Once we had our design, we built a “sneak preview” mini-site to inform site visitors of the upcoming changes and solicit feedback. The sneak preview was posted six weeks before our redesign launch, ensuring time to make changes suggested by our audience.

The redesign of and other Phase I websites launched in late July 2006.

Audience: The audience for and its sub-domains includes prospective students and their parents, current students and their parents, faculty, staff, alumni, friends, donors, and the general public. With our redesign, we repositioned the homepage more as a resource for external audience members – particularly prospective students and their parents – and less as a portal trying to be all things Virginia Tech to all people. Our strategy was, and is, to establish and market My VT ( and VT News ( as primary resources for faculty, staff, and students.

An easily overlooked niche audience, however, is the community of Web developers within the university. To engage that audience and encourage their ongoing participation in the Web redevelopment project, university relations:

  • released a Web Development Toolkit (, which includes guidelines, standard university templates, cascading style sheets, redesign graphic elements, and a plethora of best practices and related development tools;
  • held the university’s first Web Development Symposium;
  • started a Web Development Blog (; and
  • began teaching a Faculty Development Institute course to instruct developers on how to implement standard university templates.

Use of available resources: The university budgeted $90,000 toward our redesign project. New City Media won the redesign contract after an RFP process. The project included a content audit, audience interviews, site analysis, site architecture development, wireframe production and validation (user testing), development of visual standards, template production, and development of requirements for a Web Content Management System (CMS). Staff resources used on the project:


University Relations / Web Communications staff:

Michael Dame

Director of Web Communications

Bruce Harper

University Webmaster

Elaine Oliver

Web Developer

Kimberly Haines

Web Producer

Information Technology staff:


Russell Fenn

Applications Administrator

Jan Gibb

Web Application Programmer

Administrative offices staff:

Russell Holbrook

Undergraduate Admissions

Patrick Gray

Financial Aid and Scholarships

Stephen Rosebrough

University Bursar


Note: For most of the Phase I sites, University Relations staff took on the task of preparing and producing content for the redesign.

Plan for evaluating the program: The university has established metrics to track the effectiveness of our Web presence, using unique visitors and page views as the primary gauges (see attached charts). As an office, university relations also is tracking time spent and pages per visit to measure the “stickiness” of the Web site.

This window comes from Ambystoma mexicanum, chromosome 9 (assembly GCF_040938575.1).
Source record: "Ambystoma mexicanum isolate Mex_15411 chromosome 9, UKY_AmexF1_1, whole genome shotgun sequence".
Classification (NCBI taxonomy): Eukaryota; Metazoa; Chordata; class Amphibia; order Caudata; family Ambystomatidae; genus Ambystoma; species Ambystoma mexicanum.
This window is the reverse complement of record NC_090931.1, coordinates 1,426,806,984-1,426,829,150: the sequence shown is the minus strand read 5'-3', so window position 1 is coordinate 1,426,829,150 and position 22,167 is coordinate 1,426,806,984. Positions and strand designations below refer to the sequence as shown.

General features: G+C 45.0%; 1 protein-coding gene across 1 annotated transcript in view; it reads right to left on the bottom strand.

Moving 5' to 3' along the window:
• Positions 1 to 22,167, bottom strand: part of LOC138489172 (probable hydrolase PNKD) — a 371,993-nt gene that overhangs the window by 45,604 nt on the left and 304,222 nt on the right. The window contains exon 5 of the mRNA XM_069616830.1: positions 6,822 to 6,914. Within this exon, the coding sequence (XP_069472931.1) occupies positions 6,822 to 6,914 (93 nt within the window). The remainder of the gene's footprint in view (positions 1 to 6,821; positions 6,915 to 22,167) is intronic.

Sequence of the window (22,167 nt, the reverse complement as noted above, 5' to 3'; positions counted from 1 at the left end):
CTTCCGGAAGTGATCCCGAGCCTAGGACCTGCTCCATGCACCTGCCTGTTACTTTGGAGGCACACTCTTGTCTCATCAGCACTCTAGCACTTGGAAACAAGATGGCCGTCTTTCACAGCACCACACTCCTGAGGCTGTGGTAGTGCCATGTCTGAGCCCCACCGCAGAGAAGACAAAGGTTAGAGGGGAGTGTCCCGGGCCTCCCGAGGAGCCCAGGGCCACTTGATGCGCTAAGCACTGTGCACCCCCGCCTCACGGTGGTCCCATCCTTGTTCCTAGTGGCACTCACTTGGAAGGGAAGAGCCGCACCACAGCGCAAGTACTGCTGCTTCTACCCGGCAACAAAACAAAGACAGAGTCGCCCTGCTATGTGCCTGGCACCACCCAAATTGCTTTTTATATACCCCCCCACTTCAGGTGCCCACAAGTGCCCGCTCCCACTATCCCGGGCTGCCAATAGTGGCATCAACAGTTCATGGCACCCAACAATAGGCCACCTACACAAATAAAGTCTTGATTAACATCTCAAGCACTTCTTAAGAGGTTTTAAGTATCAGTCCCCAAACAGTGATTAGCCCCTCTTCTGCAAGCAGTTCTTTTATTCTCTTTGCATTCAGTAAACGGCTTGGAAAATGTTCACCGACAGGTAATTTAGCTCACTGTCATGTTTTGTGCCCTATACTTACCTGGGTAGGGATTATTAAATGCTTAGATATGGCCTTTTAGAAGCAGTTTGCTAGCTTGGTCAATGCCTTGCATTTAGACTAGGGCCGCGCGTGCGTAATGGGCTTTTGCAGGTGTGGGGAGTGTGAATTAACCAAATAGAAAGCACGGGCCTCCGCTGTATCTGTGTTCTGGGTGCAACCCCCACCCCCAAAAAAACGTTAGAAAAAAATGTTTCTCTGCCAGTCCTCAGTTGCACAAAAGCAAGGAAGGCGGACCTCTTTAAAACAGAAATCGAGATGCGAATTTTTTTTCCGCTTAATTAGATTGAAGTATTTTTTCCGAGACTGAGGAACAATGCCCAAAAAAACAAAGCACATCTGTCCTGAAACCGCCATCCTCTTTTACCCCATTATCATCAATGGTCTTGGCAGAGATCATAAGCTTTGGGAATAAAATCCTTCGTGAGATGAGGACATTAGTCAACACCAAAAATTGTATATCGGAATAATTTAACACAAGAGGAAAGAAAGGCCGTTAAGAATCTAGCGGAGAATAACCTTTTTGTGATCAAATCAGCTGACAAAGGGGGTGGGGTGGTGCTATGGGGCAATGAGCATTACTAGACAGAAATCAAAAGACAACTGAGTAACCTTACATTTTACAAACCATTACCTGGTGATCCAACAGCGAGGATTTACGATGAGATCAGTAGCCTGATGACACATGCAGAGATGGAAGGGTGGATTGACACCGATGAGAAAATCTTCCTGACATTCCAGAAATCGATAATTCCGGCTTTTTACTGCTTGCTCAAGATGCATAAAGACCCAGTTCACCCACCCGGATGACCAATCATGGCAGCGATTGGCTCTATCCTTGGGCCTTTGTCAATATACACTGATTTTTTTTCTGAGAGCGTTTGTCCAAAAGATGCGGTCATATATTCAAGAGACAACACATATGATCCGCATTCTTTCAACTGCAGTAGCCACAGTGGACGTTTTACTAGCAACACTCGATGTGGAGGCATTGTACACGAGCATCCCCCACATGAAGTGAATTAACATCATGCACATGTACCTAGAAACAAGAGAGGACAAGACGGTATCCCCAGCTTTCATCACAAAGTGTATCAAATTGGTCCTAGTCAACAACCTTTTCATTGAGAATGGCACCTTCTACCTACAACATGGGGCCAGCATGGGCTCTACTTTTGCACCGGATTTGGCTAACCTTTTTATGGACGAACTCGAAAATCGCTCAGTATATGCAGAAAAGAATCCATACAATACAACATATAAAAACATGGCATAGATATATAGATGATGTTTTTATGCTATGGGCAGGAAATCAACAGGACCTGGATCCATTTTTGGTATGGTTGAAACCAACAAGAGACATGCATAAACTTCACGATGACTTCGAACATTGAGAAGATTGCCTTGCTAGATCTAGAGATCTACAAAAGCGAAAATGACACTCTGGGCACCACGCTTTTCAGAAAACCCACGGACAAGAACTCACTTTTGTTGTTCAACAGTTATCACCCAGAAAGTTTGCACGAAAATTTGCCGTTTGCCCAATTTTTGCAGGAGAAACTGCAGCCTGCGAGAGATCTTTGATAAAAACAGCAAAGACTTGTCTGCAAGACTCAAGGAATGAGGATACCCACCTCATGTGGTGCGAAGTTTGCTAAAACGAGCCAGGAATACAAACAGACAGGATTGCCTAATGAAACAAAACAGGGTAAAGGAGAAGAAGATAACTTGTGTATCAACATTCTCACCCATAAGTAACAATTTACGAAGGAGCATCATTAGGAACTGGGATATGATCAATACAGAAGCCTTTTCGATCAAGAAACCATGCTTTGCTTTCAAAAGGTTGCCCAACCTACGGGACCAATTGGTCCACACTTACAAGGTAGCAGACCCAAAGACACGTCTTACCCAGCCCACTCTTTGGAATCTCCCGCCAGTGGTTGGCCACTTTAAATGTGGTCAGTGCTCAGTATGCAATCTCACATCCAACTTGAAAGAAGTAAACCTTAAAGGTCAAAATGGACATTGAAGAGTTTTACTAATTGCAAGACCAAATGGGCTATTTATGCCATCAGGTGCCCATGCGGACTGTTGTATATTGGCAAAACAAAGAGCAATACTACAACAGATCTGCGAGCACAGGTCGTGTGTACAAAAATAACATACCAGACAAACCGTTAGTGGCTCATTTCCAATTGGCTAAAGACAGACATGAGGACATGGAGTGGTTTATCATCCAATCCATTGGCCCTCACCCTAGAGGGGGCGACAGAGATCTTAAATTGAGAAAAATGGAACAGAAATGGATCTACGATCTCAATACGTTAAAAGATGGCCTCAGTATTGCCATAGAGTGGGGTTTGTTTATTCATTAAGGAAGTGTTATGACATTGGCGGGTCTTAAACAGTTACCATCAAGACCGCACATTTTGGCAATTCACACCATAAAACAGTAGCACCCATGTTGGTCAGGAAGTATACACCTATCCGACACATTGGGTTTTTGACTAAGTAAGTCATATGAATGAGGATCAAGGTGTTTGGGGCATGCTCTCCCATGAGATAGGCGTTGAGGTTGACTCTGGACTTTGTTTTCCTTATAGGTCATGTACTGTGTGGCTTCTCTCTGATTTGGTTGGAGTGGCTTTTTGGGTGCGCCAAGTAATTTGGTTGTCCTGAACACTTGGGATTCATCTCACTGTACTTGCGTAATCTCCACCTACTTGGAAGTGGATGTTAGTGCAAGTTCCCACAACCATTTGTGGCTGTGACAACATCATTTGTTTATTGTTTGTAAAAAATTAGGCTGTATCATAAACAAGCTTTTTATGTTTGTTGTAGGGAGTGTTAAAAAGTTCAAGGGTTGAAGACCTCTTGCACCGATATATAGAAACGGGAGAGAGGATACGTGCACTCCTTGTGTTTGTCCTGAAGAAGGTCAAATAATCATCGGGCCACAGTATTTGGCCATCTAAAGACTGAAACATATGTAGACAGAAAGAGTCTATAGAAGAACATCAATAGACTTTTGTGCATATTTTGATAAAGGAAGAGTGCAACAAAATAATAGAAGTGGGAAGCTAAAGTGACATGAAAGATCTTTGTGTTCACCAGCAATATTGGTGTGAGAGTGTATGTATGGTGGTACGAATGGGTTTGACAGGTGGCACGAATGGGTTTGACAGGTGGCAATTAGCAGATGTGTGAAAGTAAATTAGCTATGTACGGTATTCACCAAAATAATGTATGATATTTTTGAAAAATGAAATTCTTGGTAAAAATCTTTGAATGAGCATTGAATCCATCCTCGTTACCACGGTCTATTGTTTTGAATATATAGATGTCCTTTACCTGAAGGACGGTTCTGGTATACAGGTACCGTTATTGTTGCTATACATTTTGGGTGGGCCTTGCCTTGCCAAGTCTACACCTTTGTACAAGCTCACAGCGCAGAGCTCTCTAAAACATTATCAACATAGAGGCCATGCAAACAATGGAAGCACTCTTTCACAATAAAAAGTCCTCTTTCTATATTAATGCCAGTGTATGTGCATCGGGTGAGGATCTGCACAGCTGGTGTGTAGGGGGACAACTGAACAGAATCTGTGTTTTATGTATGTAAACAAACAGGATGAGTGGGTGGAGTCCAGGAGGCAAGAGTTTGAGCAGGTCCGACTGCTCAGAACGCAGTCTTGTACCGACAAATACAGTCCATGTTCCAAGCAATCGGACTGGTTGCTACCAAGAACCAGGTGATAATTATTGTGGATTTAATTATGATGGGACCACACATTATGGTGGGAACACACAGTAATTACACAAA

We just completed the seventh month of our redesign implementation, and with Web site traffic data in hand, we are preparing to conduct follow-up interviews with our audiences to help us determine if we are achieving our goals. We also have established a Web Advisory Panel, comprised of a cross-section of 50 audience members, to review concepts as we continue our development, which includes:

  • Conducting scheduled website maintenance and content development;
  • Purchasing and implementing a CMS (project Phase II);
  • Building a central file repository to facilitate content sharing (Phase III); and
  • Migrating sub-domain websites to the CMS (ongoing).

Our goal is to see the majority of sub-domains implementing our new “family look and feel” and/or migrating to the CMS over time.

Response/Results: As evidenced by the attached before-and-after screen shots, our Web presence offers much more consistency in form and function. Results of a post-launch online survey revealed a very positive reaction to our new design, and an appreciation for our common navigation schema. Audience growth can be seen in the attached charts.

One unexpected but powerful outcome was the sense of community fostered among the university’s Web developers. Frankly, they were suspicious at first. Before our redesign effort, the domain was a motley collection of unconnected fiefdoms rather than a cohesive, consistent, and integrated unit. As of February 25, our new templates had been adopted by 20 departments, and another 30 had downloaded the templates with the intention of adoption this year. Our first Web Development Symposium last November was literally a standing-room-only event.

Most recently, we finalized CMS requirements and issued an RFP. We are in the process of reviewing proposals and plan to have the CMS installed and in operation this summer.

Our motto: Our work will never be complete; we are in a state of perpetual beta.